Tuesday, October 16, 2012

Nineties Blogfest: 1991

Apparently, this blogfest was just one day (yesterday) but I somehow thought it was one year a day for 10 days. So, here you get another day, and probably a few more of '90s-tastic pop culture chattiness.

Nineties Blogfest: 1991

Billboard's Top Song this week in 1991: Emotions: Mariah Carey
I was a huge Mariah fan. Still have this cassette!

Yesterday I mentioned how pop-metal got ditched for grunge when Nirvana hit the scene. It's pretty incredible how Nirvana rose to fame so quickly. It was like the 90s decided it was done with the manufactured overly-sincere rock of the mid-to-late 80's, and everyone embraced a more ironic, eff-you sensibility that grunge and lots of indie rock encompassed. All that music was there already, not just in Seattle, although that scene was massively exploited, but bands like Pavement and Social Distortion and the Pixies were around, just not in the mainstream.

It's weird to me that Nirvana became so commercial. People have obsessively speculated, in books, articles and even a documentary or two, that fame added to Kurt Cobain's depression which ultimately led to his suicide. I remember, in 1994, hearing about his death on MTV News and knowing it was huge. Back then, that collective understanding of a popular moment in culture came slower--I wonder what Rolling Stone will say?--whereas now news is so instant, a celebrity death is instantly a world-wide story.

Besides Nevermind, 1991 was the year grunge really got going in the mainstream. I always preferred Pearl Jam over Nirvana, and Ten was one of my most listened to albums in the early 90s; it technically came out in 1991 but didn't really hit big until 1992. I admit, I had an Eddie Vedder poster in my room.

Noteworthy albums of 1991, that again, I most likely was not listening to at the time but in the few years following:

Pixies: Trompe le Monde

I think this one is known as their least best album, but it's the one I had and listened to a zillion times. Any project that came after the Pixies broke up--Frank Black's solo stuff, the Breeders, I was all over. I still think they're one of the most original bands and I can't think of another band to compare them to. Punky surf rock that felt like it didn't care had fun anyway. I was "thisclose" to seeing their reunion tour in the 2000s, but had to sell the tix after my wedding date changed and well, you know. Must make the family happy with the revised wedding date!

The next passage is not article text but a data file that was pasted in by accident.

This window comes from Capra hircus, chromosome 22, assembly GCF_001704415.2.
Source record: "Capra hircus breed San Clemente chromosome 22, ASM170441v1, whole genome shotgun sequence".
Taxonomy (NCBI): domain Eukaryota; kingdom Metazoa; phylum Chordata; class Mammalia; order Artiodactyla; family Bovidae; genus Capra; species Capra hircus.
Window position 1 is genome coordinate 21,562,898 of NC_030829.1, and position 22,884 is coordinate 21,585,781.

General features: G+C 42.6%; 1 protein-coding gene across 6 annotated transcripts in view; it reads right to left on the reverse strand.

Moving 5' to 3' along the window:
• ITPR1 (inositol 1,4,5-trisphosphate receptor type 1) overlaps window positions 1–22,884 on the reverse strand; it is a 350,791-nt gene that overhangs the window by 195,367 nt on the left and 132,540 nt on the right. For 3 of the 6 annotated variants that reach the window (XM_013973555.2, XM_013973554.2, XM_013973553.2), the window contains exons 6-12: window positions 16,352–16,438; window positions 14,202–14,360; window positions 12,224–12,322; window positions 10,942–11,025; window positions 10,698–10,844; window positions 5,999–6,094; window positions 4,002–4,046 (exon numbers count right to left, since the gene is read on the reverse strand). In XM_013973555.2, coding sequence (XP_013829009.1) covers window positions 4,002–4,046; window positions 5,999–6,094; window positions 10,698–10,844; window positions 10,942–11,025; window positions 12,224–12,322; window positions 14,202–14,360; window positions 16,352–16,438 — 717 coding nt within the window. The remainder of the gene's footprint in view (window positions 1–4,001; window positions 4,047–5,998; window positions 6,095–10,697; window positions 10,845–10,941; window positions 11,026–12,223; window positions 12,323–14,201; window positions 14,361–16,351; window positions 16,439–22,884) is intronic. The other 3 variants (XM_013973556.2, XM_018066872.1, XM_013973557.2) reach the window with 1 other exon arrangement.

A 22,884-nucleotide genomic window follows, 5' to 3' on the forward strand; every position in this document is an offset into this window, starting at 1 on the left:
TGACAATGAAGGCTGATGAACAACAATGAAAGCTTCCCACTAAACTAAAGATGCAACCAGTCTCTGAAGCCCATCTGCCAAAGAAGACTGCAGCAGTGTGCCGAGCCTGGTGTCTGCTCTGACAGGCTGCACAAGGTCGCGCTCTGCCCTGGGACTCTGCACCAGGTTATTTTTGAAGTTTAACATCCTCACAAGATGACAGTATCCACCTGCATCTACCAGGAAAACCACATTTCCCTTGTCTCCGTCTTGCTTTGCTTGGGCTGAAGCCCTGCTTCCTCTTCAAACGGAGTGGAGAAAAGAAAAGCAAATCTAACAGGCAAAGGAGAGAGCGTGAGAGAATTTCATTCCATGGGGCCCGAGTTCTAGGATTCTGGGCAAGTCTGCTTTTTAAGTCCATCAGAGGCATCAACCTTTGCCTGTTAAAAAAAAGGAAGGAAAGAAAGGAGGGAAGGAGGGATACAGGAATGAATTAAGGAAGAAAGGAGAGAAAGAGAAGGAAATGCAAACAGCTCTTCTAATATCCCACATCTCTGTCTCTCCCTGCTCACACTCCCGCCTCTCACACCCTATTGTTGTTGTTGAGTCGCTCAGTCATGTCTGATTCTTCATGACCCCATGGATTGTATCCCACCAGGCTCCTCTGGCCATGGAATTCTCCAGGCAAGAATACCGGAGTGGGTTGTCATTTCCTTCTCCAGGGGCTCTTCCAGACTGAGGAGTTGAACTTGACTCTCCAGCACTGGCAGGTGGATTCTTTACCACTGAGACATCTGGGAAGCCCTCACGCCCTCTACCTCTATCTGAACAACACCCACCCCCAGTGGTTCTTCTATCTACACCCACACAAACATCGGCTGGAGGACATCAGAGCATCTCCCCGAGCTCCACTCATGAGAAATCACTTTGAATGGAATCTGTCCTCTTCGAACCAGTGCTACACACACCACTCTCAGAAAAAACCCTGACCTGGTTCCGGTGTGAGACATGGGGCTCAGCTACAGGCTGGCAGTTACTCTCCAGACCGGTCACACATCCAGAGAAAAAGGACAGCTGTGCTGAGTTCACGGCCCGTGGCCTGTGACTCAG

My Bloody Valentine: Loveless

Although I listened to a lot of shoegaze and indie rock, I didn't discover this gem until college. Ask any 90s indie fanboy/fangirl about Loveless and you'll probably get an earful. You'll hear "masterpiece" and "Kevin Shields is a god" and how incredible it is on vinyl. It was reissued this year and the band is reportedly touring in 2013. Here's some updates via Pitchfork.

Other albums: Red Hot Chili Peppers': Blood, Sugar, Sex, Magik, Gn'R Use Your Illusion I & II (they were so epic then), Smashing Pumpkins: Gish.

1991 TV Factoids: The Comedy Central channel is developed; Blossom debuts; Nickelodeon shows three new series: Rugrats, Ren & Stimpy and Doug.

Speaking of grunge, RELEVANT: Portlandia's Dream of the '90s. So true!


  1. Doug! Ren & Stimpy! My significant other and I reference those shows a lot.

  2. Also love Loveless. It's quite a different album than my original call of The Dream Academy for 1991. Suppose I can go back and name two great albums for the year? I will have to include Loveless.

  3. This was great, I think I like your 'one year a day' style better. Lots more detail.

    Nirvana was the story of the year in music, but you mentioned a lot of other great albums - I had both GNR cd's and Pearl Jam's 'Ten'. SP's 'Gish' is a great record as well, but I didn't discover that until '94.

    Can't wait to read your faves from '92, '93, and on! :)

  4. The Nineties were a great decade. I remember Clarissa and the Rugrats. Thanks for sharing.


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